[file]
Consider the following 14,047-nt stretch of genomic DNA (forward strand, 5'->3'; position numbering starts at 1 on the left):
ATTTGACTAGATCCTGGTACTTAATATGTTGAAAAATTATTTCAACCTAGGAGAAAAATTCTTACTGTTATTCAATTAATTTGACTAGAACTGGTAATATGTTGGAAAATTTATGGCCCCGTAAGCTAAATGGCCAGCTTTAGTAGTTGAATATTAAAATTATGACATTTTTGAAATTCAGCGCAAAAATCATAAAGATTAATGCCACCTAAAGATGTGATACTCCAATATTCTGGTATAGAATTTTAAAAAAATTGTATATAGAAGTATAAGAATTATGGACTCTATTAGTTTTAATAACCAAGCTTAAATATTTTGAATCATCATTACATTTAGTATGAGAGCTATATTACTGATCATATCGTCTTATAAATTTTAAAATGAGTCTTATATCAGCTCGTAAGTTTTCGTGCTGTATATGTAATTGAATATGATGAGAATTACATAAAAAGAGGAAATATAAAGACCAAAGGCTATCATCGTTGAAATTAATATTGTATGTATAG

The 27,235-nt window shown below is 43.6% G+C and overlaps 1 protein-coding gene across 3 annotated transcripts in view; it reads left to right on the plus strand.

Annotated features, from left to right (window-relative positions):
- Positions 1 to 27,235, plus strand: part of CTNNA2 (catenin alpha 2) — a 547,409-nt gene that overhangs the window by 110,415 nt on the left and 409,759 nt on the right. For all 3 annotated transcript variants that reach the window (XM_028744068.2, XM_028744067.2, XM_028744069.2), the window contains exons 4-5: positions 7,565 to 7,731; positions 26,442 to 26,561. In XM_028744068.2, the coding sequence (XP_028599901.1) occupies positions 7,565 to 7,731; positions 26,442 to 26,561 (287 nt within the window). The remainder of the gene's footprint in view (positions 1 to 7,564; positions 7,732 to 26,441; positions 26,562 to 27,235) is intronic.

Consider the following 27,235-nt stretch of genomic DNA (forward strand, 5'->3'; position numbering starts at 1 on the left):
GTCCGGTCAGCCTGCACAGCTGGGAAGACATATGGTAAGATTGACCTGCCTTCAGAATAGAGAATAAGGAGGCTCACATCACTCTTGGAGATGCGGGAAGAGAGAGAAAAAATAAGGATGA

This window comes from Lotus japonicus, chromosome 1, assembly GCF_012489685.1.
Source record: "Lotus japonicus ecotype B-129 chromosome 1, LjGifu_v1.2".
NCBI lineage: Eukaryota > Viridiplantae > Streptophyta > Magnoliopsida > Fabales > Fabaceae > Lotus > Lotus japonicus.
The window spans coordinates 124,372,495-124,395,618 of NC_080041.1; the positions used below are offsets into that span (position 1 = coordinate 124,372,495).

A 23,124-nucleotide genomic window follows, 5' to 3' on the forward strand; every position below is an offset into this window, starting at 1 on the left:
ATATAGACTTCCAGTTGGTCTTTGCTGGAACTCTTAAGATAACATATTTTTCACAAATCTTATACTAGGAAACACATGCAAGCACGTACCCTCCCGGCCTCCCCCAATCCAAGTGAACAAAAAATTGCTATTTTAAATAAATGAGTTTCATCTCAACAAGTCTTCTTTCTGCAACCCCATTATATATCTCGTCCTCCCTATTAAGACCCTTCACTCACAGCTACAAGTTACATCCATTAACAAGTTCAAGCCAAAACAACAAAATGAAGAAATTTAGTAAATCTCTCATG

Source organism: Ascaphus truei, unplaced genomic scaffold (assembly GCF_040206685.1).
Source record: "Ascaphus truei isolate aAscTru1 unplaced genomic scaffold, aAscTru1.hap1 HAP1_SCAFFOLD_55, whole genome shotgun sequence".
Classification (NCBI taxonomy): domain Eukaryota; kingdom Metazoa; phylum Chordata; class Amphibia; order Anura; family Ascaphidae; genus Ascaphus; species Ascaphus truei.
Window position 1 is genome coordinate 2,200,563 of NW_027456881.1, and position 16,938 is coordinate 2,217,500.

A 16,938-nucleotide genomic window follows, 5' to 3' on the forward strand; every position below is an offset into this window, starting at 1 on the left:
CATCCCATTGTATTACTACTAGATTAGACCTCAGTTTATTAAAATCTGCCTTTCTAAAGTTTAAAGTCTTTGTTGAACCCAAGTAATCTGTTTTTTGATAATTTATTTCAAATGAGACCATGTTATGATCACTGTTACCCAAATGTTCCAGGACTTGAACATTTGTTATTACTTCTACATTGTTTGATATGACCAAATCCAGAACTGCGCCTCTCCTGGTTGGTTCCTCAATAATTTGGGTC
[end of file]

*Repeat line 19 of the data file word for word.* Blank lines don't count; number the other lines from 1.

CATCCCATTGTATTACTACTAGATTAGACCTCAGTTTATTAAAATCTGCCTTTCTAAAGTTTAAAGTCTTTGTTGAACCCAAGTAATCTGTTTTTTGATAATTTATTTCAAATGAGACCATGTTATGATCACTGTTACCCAAATGTTCCAGGACTTGAACATTTGTTATTACTTCTACATTGTTTGATATGACCAAATCCAGAACTGCGCCTCTCCTGGTTGGTTCCTCAATAATTTGGGTC